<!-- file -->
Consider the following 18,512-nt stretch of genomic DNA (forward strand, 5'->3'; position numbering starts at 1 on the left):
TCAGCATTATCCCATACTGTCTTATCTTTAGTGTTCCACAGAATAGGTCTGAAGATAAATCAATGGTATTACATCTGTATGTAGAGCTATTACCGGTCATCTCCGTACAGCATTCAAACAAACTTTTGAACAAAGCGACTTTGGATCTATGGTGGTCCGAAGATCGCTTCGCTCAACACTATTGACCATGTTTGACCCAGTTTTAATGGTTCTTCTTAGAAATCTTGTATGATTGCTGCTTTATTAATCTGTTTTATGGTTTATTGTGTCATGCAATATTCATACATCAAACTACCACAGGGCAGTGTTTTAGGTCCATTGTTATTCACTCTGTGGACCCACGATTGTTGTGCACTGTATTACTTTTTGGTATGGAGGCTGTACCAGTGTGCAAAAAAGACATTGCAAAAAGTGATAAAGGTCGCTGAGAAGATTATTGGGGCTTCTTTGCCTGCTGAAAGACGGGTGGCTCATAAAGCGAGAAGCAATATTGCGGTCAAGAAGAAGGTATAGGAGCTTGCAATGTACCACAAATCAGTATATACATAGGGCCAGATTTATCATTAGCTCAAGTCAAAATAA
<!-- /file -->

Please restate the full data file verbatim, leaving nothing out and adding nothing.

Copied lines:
Consider the following 18,512-nt stretch of genomic DNA (forward strand, 5'->3'; position numbering starts at 1 on the left):
TCAGCATTATCCCATACTGTCTTATCTTTAGTGTTCCACAGAATAGGTCTGAAGATAAATCAATGGTATTACATCTGTATGTAGAGCTATTACCGGTCATCTCCGTACAGCATTCAAACAAACTTTTGAACAAAGCGACTTTGGATCTATGGTGGTCCGAAGATCGCTTCGCTCAACACTATTGACCATGTTTGACCCAGTTTTAATGGTTCTTCTTAGAAATCTTGTATGATTGCTGCTTTATTAATCTGTTTTATGGTTTATTGTGTCATGCAATATTCATACATCAAACTACCACAGGGCAGTGTTTTAGGTCCATTGTTATTCACTCTGTGGACCCACGATTGTTGTGCACTGTATTACTTTTTGGTATGGAGGCTGTACCAGTGTGCAAAAAAGACATTGCAAAAAGTGATAAAGGTCGCTGAGAAGATTATTGGGGCTTCTTTGCCTGCTGAAAGACGGGTGGCTCATAAAGCGAGAAGCAATATTGCGGTCAAGAAGAAGGTATAGGAGCTTGCAATGTACCACAAATCAGTATATACATAGGGCCAGATTTATCATTAGCTCAAGTCAAAATAA